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How not to talk to someone with depression

Nancy Beston, Staff Writer

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Having depression isn’t exactly a walk in the park. Depression can have many different effects on individuals– may cause one to have highs and lows, or maybe one has major depression. Some may have functional “good” days and others won’t.

Depression isn’t a cookie-cutter term so there are many different treatments for each and every individual who deals with the disorder. Therapy and medication are the two most common treatments. Some who are diagnosed describe depression as intrusive and transitive but almost all agree that it is a monster. Depression causes one to feel isolated and overwhelmed with what they are facing, and they can also get quite frustrated with people’s response to their mental disorder. Some people understand the disorder and others are very unhelpful. The constant repetition of the same questions is exhausting for anyone — especially someone with depression. For those wanting to support depressed people, these attitudes may seem well-meaning, but they are actually quite destructive.

 

So depression is just being really sad, right?

No, not really. Depression is a mental health problem that can’t just be solved with ice cream and hugs. A lot of people will experience sadness throughout their life. Some may even face really intense prolonged states of sadness. The difference between being sad and depressed is complicated and hard to describe. People who may think that they are depressed should seek counseling and possibly help from a doctor. there is still, however, a definite difference between sadness and depression. Depression includes sadness but it also might be fatigue, suicidal thoughts or actions, the loss of motivation to complete daily tasks, appetite changes, along with many other symptoms.

 

Have you tried …?

Yes, I have tried drinking water. Yes, I have tried exercising. Yes, I have tried ‘self-care’ days. And yes, I have tried just being happy. The problem is that depression isn’t just sadness, and it can’t be solved with normal everyday solutions or remedies. Depression is caused by an imbalance of chemicals in the brain. Most of the time it is caused by a lack of the chemical serotonin, and that can’t be solved with lemon water. People who have been diagnosed with depression have likely gone over many different treatments with their doctors. Those recommendations probably include counseling, which is also suggested as the first line of treatment. Other doctors might prescribe medication for people who need to bring their baseline mood up so that they can function. If medication doesn’t work then they have probably tried different psychiatric drugs to see if they are more effective. Trust me, people have tried. No, don’t tell me that your aunt’s boyfriend’s sister took two bubble baths a day and it cured her. Just don’t.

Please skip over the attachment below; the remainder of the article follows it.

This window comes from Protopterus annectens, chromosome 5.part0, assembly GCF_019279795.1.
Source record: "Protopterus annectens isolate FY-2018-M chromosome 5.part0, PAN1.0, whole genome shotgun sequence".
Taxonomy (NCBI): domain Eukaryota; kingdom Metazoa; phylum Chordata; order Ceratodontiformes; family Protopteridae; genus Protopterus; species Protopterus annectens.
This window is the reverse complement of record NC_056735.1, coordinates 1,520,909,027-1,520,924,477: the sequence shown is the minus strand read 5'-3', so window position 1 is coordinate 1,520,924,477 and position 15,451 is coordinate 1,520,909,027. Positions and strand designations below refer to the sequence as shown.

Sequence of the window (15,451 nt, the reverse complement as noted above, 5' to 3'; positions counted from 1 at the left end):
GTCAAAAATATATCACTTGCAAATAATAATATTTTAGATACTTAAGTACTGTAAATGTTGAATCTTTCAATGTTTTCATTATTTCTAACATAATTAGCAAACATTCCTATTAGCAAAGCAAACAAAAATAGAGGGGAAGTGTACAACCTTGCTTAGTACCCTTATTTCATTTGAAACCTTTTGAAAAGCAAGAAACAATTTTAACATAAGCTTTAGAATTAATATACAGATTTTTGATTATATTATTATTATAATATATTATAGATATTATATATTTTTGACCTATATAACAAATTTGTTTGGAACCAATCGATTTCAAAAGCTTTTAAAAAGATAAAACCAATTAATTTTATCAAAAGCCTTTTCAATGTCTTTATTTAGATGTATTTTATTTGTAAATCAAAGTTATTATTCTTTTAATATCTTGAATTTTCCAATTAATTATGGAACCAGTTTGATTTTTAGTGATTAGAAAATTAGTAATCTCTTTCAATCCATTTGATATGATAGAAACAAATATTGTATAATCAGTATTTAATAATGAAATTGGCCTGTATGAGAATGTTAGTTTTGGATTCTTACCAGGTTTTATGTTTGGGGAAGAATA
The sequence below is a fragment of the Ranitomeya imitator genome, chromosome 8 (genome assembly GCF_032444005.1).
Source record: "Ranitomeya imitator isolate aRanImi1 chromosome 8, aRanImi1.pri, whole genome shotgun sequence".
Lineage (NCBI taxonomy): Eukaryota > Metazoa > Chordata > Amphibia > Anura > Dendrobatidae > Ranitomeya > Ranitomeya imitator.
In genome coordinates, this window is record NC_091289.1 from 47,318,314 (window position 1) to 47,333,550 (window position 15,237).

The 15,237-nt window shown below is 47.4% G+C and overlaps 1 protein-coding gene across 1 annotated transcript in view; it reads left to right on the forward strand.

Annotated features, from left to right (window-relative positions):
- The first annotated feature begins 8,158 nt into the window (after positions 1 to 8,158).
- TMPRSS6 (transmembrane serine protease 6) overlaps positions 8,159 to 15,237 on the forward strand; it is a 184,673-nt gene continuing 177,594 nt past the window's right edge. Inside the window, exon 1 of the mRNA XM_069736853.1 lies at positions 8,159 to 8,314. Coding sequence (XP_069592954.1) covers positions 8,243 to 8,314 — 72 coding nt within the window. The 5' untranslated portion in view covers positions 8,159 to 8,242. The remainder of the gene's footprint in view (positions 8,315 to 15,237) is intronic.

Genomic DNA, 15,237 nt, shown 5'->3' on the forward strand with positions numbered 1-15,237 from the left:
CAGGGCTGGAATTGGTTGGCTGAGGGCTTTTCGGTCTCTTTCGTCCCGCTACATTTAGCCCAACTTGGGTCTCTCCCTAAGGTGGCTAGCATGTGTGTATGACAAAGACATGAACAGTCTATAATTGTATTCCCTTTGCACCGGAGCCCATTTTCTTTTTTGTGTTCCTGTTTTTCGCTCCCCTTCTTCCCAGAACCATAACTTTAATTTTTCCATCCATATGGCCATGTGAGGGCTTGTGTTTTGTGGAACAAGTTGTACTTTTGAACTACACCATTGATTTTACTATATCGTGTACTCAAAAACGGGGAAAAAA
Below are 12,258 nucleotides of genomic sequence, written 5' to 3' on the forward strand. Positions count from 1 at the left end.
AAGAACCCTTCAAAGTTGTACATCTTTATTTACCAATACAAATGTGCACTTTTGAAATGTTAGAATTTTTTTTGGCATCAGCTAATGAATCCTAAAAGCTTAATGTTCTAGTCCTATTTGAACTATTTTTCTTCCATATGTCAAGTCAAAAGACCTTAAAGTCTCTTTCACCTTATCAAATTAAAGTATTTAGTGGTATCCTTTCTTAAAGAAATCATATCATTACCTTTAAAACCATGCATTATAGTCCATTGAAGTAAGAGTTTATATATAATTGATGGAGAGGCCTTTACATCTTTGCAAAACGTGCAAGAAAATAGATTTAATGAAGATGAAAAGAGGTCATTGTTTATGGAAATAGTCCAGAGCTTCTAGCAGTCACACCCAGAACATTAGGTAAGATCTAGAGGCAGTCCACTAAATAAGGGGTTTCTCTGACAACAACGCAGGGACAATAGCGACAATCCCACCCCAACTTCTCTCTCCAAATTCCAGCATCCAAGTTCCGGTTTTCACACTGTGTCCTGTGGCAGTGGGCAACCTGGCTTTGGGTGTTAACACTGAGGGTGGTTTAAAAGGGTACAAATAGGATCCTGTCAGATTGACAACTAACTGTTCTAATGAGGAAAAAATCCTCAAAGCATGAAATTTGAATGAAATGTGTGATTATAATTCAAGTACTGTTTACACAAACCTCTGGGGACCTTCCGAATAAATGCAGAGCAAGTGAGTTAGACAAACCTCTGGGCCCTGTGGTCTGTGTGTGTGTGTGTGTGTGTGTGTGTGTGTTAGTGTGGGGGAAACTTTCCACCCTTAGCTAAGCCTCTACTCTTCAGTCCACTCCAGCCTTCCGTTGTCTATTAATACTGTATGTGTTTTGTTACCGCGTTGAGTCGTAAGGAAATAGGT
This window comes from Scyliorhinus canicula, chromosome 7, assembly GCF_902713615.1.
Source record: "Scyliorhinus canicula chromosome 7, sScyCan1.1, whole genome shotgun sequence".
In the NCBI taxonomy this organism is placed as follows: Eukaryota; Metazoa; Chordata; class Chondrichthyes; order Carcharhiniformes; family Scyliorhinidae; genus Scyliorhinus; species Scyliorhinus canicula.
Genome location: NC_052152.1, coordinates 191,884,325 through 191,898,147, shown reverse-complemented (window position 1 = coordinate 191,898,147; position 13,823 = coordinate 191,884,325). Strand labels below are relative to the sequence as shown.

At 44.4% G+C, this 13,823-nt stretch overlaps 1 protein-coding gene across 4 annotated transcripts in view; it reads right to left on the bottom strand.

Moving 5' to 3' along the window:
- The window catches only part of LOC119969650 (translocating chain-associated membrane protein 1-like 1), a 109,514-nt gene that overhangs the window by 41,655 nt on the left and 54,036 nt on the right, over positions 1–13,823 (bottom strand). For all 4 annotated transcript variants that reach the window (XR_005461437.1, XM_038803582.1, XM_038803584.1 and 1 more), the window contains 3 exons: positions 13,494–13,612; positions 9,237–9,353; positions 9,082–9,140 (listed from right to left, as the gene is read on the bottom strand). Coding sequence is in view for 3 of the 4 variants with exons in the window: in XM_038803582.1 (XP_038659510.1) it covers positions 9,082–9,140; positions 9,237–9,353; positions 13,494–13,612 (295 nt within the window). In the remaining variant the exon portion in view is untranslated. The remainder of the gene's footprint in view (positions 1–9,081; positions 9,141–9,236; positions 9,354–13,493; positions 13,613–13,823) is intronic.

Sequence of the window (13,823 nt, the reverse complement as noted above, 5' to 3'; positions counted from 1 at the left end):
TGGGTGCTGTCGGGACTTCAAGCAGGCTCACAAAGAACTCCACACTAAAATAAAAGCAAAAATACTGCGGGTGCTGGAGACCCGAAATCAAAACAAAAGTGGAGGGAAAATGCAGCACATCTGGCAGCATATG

Why not just cheer up?

Seriously? This is my blank-faced expression. I’m sure it has occurred to no depressed person in the history of ever to “just cheer up” because being depressed is so fun and awesome. This seems to come with an implication that depressed people are to blame for their own mental illness; that if they just tried harder, they wouldn’t be depressed anymore. It’s shaming, and also frustrating for people who are struggling with a really low mental state. Imagine if someone cut off your foot and then suggested that you just try growing it back. Have fun with that.

 

I thought you were fine now that you were on meds?

Ah yes my medication has cured all of my issues and I am all good now! Depression? Who? Never heard of her. In reality though, medications will help with depression but they aren’t a magic cure. Depression is a mental health condition that can persist for life. Sometimes that means going to therapy and remaining on meds for the rest of your life, and requires constantly adjusting your treatment as needed. You may have breakthrough depression where even with treatment you still have setbacks. You may have treatment-resistant depression where nothing really works for you and you’re struggling to manage your mental illness. There’s no cure for depression. Meds aren’t always reliable and mental health conditions are variable over time.

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About the Writer
Nancy Beston, Photo editor

Nancy Beston is a junior who has taken one year of yearbook but also took the Intro to Journalism class her freshman year. This year she is taking both...

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How not to talk to someone with depression